برگشت به اصول اولیه در بانکداری؟میکرو تجزیه و تحلیل ثبات سیستم بانکداری
|کد مقاله||سال انتشار||مقاله انگلیسی||ترجمه فارسی||تعداد کلمات|
|18304||2010||31 صفحه PDF||سفارش دهید||محاسبه نشده|
Publisher : Elsevier - Science Direct (الزویر - ساینس دایرکت)
Journal : Journal of Financial Intermediation, Volume 19, Issue 3, July 2010, Pages 387–417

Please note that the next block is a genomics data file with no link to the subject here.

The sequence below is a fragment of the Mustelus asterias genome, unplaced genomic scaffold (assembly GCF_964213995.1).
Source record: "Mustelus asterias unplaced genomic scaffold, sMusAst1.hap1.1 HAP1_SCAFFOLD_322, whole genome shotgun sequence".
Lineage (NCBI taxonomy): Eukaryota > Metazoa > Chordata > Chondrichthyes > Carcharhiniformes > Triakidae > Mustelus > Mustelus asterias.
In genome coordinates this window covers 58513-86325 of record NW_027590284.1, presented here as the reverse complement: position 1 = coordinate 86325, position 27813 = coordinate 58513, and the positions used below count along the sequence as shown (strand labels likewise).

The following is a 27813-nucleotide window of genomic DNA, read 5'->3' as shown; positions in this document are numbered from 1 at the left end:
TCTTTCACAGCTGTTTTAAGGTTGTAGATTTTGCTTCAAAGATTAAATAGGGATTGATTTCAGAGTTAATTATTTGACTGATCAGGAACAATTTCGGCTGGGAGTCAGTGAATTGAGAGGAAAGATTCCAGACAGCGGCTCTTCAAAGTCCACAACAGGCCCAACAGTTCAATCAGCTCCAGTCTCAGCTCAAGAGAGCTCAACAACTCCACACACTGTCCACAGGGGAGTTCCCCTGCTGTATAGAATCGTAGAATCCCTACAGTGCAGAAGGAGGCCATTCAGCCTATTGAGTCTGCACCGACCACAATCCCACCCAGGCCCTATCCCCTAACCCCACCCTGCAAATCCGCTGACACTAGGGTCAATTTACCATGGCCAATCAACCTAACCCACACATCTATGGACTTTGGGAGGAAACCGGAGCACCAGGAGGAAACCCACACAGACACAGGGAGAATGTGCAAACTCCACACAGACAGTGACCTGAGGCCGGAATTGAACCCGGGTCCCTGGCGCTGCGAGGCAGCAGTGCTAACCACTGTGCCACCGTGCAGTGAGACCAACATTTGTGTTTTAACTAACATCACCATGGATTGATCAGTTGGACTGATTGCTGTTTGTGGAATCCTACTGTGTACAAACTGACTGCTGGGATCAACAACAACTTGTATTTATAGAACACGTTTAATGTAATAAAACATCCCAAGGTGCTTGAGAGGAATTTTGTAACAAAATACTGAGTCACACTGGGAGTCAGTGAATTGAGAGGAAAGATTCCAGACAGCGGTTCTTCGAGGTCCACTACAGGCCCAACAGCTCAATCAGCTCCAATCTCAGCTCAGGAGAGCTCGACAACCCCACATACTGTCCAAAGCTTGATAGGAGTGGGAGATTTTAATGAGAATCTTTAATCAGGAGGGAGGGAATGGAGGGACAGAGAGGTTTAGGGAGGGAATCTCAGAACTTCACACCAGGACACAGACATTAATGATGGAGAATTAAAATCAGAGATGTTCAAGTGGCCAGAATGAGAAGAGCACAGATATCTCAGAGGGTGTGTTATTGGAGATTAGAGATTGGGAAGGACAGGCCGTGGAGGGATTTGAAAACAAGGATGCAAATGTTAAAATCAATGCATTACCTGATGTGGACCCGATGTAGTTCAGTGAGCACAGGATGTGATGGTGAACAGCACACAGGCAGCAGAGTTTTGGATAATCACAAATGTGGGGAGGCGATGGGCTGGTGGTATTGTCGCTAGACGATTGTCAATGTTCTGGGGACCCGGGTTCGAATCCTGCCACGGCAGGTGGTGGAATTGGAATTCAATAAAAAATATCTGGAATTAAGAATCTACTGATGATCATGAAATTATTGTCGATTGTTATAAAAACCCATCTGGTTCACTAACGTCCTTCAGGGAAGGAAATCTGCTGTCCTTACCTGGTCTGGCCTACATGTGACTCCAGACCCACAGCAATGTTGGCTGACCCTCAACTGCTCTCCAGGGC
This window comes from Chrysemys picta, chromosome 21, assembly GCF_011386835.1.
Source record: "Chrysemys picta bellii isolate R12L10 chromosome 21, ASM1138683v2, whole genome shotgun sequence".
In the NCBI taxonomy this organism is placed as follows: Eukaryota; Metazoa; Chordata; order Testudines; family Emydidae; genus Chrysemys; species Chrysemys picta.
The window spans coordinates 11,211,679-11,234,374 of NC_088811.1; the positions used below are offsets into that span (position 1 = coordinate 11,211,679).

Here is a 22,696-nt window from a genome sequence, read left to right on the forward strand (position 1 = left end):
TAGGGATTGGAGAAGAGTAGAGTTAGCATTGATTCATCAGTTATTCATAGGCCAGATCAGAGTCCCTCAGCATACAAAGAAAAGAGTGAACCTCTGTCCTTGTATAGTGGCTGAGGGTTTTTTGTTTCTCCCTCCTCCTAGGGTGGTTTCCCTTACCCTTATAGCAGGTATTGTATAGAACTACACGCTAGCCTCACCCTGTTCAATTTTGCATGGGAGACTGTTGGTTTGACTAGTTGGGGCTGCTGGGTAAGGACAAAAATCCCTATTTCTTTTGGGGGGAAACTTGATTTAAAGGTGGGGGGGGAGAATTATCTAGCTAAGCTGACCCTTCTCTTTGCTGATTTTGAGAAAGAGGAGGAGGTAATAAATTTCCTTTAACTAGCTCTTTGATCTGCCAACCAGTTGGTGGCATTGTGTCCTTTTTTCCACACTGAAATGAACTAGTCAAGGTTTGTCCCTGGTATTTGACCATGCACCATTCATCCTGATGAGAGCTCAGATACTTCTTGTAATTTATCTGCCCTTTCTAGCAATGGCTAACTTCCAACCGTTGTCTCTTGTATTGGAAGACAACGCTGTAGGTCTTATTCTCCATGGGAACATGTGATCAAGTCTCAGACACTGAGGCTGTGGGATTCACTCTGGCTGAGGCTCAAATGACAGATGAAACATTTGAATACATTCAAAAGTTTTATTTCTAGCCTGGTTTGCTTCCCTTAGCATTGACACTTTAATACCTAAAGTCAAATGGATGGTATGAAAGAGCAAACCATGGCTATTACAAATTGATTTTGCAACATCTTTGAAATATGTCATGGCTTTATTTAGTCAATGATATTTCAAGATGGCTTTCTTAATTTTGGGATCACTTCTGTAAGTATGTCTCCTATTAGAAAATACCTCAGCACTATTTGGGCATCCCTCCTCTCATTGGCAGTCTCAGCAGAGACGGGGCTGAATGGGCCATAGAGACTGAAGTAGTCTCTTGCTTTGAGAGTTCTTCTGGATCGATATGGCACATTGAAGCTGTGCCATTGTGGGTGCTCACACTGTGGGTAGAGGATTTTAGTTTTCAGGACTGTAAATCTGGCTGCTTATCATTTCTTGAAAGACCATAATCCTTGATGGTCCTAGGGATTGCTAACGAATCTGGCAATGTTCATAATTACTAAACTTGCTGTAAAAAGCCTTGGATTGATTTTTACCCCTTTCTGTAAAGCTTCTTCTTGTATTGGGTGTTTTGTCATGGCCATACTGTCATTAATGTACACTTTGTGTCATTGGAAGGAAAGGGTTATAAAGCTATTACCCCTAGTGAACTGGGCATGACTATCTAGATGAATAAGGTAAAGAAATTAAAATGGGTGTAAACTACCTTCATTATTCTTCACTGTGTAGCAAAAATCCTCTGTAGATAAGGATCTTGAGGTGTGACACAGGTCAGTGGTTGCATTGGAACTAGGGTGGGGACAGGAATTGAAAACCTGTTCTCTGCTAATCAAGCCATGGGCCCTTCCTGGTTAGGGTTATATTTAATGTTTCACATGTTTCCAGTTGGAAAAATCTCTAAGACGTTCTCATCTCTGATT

This paper analyzes the relationship between banks’ divergent strategies toward specialization and diversification of financial activities and their ability to withstand a banking sector crash. We first generate market-based measures of banks’ systemic risk exposures using extreme value analysis. Systemic banking risk is measured as the tail beta, which equals the probability of a sharp decline in a bank’s stock price conditional on a crash in a banking index. Subsequently, the impact of (the correlation between) interest income and the components of non-interest income on this risk measure is assessed. The heterogeneity in extreme bank risk is attributed to differences in the scope of non-traditional banking activities: non-interest generating activities increase banks’ tail beta. In addition, smaller banks and better-capitalized banks are better able to withstand extremely adverse conditions. These relationships are stronger during turbulent times compared to normal economic conditions. Overall, diversifying financial activities under one umbrella institution does not improve banking system stability, which may explain why financial conglomerates trade at a discount.